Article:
Scana Corp. and a subsidiary agreed to a $137.5 million settlement to resolve civil-fraud charges related to a failed nuclear power plant expansion, federal prosecutors said Thursday.
The Securities and Exchange Commission charged Cayce, S.C.-based Scana and subsidiary South Carolina Electric & Gas in February with defrauding investors by making false statements about the Virgil C. Summer nuclear power plant. The charges came after the $10 billion expansion was abandoned in July 2017 after almost a decade of planning and construction.
Between 2015 and 2017, Scana misled investors, regulators and consumers about the status of the project, which was to include two nuclear reactors, the SEC said in its complaint. The agency said the companies claimed the project would qualify for more than $1 billion in tax credits when they actually knew the delays would make it unlikely to qualify.
The statements boosted Scana’s stock price and enabled it to raise rates on customers and sell more than $1 billion in bonds. Investors lost hundreds of millions of dollars when the project was scuttled, the regulator said. Roughly $9 billion had been spent on the project.
Scana is expected to pay a $25 million penalty, according to the U.S. attorney’s office for the District of South Carolina. The company and SCE&G are expected to pay $112.5 million in disgorgement, plus prejudgment interest, prosecutors said. The agreement is subject to court approval. The companies neither admitted nor denied the allegations.
SCE&G is now known as Dominion Energy South Carolina Inc.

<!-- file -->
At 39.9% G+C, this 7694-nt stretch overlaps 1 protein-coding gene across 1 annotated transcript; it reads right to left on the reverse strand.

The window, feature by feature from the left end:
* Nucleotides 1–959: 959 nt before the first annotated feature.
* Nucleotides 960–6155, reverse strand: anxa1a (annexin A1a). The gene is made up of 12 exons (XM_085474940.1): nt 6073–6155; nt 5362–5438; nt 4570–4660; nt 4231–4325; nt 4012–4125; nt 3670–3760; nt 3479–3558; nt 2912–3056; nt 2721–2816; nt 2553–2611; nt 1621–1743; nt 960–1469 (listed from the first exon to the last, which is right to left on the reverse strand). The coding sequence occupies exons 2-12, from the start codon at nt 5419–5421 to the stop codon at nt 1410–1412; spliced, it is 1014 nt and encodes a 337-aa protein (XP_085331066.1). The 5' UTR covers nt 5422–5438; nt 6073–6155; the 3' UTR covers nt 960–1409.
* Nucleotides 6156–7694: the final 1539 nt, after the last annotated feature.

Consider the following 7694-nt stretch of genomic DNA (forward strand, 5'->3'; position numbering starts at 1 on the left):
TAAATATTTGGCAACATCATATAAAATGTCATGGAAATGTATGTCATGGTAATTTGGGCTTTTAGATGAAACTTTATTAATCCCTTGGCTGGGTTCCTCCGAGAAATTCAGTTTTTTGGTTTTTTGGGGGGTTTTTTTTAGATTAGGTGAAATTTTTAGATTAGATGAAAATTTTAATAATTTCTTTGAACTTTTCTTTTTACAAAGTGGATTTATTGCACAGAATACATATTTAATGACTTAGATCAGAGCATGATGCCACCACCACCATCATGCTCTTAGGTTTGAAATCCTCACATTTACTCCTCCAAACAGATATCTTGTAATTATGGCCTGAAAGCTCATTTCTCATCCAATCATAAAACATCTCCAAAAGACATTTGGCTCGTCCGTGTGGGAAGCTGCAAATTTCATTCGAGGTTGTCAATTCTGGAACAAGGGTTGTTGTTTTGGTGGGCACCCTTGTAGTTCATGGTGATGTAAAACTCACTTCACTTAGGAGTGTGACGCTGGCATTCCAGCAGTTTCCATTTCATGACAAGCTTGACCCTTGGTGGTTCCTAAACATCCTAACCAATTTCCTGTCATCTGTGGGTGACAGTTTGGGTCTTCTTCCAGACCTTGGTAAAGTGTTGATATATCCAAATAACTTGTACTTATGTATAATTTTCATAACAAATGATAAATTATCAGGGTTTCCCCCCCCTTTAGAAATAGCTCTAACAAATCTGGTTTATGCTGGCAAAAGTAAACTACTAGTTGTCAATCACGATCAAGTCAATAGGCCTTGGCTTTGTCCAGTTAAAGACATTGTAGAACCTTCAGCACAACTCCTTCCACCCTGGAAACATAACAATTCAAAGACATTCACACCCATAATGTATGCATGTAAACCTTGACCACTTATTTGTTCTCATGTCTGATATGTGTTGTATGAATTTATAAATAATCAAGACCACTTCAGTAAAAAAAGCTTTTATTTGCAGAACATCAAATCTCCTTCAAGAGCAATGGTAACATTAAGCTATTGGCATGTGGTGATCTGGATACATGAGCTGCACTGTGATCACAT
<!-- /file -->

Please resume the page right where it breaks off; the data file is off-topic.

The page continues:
Dominion Energy Inc.
announced in 2019 it had closed a deal to acquire Scana. Dominion Energy declined to comment.
The SEC in February also charged
Scana’s former chief executive and chairman, and
the former executive vice president who oversaw Scana’s nuclear operations. The SEC alleged that the former executives were at the center of the fraud. Litigation involving Messrs. Marsh and Byrne is continuing, prosecutors said.
Lawyers for the former executives didn’t immediately respond to requests for comment.
Mr. Marsh last month signed a plea agreement admitting guilt to federal charges of conspiracy to commit mail fraud and obtaining property by false pretenses, according to court documents. The agreement, which still must be entered by Mr. Marsh, requires him to cooperate with law enforcement agencies in a continuing investigation. He faces up to 10 years in prison on the most serious charge and $5 million in restitution.
Mr. Byrne in July pleaded guilty in federal court to conspiracy to commit mail and wire fraud as part of an agreement that would also require him to cooperate, according to prosecutors. Mr. Byrne faces a maximum penalty of five years in federal prison.
—Mengqi Sun contributed to this article.
Write to Jack Hagel at [email protected]
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